“He is not shooting at you,” Dave murmured, “If he was you would be dead. He is a hunter, not a warrior. He is just telling us to be quiet. He will let us know when to move again.”

Dave looked in the direction that the shot had come from and with a raised hand, extended fingers; he waved once across his face, a sign of understanding. Out of the thickets he saw a hand extend in peace and disappear again. Brad and Scott also looked but saw nothing. A flushed excitement enveloped Scott’s face, but each time he tried to speak, Dave motioned him to silence.

Brad stared at the black arrow with a single feather dangling from it. He had never seen anything like it before, and did not like the idea of one being sent in his direction. He remembered what Scott had said about never being in these woods without Dave. He realized how much trust he had suddenly placed in Dave right then, and how terrified he would be if the other boy had not been around to explain things. He looked at the three dead birds on the ground. One of them, significantly damaged with two arrows in it. The other two did not have a scratch on them.
He looked at Dave again and realized that he had just seen him for the first time.

A second swishing sound and thwap exploded in the brush followed by the bellow of a wounded animal. Dave held both his friends in check with an open palm of his hand. Out of the brush exploded a wounded bushbuck with an arrow deeply embedded in its side. The wide-eyed antelope veered past the sitting boys into the darkened brush on the other side of the clearing.

Soon another arrow whistled through the air and landed next to the first one. Dave stood up and began working. Without a word he motioned for his friends to do the same. He waved the peace sign into the thicket and began to build and set traps around the clearing for the night. His friends finished camp and worked on the meal.

Dave stayed away from his friends to avoid questions until after the fire was prepared. His excitement grew as he realized what he had just experienced. He wondered if his friends would understand his excitement.

At last the fire’s flames sizzled as the hens slowly rotated over them on a spit that Scott had constructed. Brad bundled leaves and placed them around the fire for sleeping. The sky’s luster was giving way to the early cloak of darkness that was winding through the trees. Scott and Brad waited by the firelight for Dave to join them.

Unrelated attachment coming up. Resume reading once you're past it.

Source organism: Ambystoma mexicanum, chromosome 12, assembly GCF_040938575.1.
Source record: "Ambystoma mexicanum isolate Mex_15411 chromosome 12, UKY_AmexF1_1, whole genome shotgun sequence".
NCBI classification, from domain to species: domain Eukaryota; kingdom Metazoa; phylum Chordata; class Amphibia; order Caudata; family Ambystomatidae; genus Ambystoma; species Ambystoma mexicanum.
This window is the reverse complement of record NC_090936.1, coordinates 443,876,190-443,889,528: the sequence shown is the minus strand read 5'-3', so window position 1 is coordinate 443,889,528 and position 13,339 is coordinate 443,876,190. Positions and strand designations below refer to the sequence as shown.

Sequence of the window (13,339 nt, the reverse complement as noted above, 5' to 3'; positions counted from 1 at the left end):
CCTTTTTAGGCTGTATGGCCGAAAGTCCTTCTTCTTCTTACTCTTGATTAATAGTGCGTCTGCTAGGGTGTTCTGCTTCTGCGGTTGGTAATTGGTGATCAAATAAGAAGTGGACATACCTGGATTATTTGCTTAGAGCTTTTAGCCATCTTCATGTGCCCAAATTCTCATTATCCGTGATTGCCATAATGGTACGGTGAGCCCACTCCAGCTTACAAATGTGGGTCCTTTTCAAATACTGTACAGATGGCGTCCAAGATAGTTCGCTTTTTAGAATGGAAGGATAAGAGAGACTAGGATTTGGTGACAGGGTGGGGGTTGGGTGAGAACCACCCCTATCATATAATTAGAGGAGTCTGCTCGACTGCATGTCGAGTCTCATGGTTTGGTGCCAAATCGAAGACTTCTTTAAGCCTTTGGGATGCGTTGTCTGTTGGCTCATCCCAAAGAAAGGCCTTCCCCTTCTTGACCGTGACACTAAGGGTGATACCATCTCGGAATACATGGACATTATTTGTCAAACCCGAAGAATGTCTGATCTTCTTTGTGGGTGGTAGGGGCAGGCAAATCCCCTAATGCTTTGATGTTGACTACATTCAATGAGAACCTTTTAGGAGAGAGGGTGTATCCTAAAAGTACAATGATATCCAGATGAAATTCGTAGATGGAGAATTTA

Soon, Dave sat facing the fire and his friends on the other side. The moment that all of Africa waits for each day had finally arrived, when the tales flow and voices paint new textures into the old tales of Africa that extend back for thousands of years.

“My friends,” Dave spoke in a low murmur slightly louder than the early evening breeze rustling in the trees overhead. “Today, we have met our first Waduni.”

“Do you mean?” Scott almost shouted, but quieted to Dave’s sudden gesture. Scott watched a quiet excitement growing on his best friends face.

For Dave, this moment seemed to brush away years of physical pain and misunderstanding by the antagonistic western community of which he found himself unable or unwilling to belong.

“What is a Waduni?” Brad asked, “Should we take those arrows? They look amazing!”

“Try to take those arrows and the hunter will not miss your head next time,” Dave answered, flashing Brad a grin that neither Brad nor Scott had ever seen before.

“This is wild!” Scott bubbled, “Tell Brad about the Waduni, Dave, I did not know they still lived around here!”

“You both know the Sujaa are semi-nomadic herders, right?” Dave began as both Scott and Brad nodded. “You probably also know that they believe that their god has given all the cattle on the earth to them. They believe that any cow is stolen if it is in the possession of any people other than the Sujaa. They will raid other tribes with force to take back what they believe is rightfully theirs.”

“I have heard that,” Brad responded, “but what about the Waduni?”

“A good story must last until the fire burns out,” Dave said, “You built a fire that may last all night.”

“I knew I used too much hardwood in that fire.” Brad said with a chuckle.

“In order to be a true Sujaa,” Dave continued, “a man must own cattle in good health. From time to time a man will lose his cattle to disease, sickness, drought or too many predators. The Sujaa believe that one can only lose their cattle because of neglect and irresponsibility. When a man loses his cattle, he is no longer a Sujaa.”

“What happens to such a person?” Brad asked.

“They become a Waduni!” Scott almost shouted in his eagerness for the story to continue.

“For the Sujaa, it is irresponsible and wrong to eat meat from a wild animal,” Dave continued, not swayed by the intrusions of his impatient friends. “For them cattle, goats and sheep are given to man for food. In the mind of a Sujaa, eating any wild meat is disgusting and the result of irresponsibility. The word Waduni means the worthless people. Because the Waduni are considered to be too irresponsible to be called Sujaa, they are forced to be hunters of wild animals.

“The Waduni have no real homeland of their own, they are outcast from the Sujaa community and generally live on the edges surrounding the Sujaa lands. Not long before our births, no Kulima lived in this area. Only the Waduni, chased out of the valley by the Sujaa, lived in these forests. The Kulima moved into this area and they mistakenly think that they too have chased out the Waduni.
“I have had many conversations with the Sujaa Chief Lenana in the valley below. He has told me that the Waduni are still up here. He told me that they are a very proud people, and even though they are worthless to the Sujaa, they are still better than any other people. The chief has told me that the Waduni are the best hunters on earth. Even though the Sujaa disapprove of their worthless people, they are very proud of the great skill of the Waduni hunters. He told me that one never sees a Waduni unless they want to be seen.”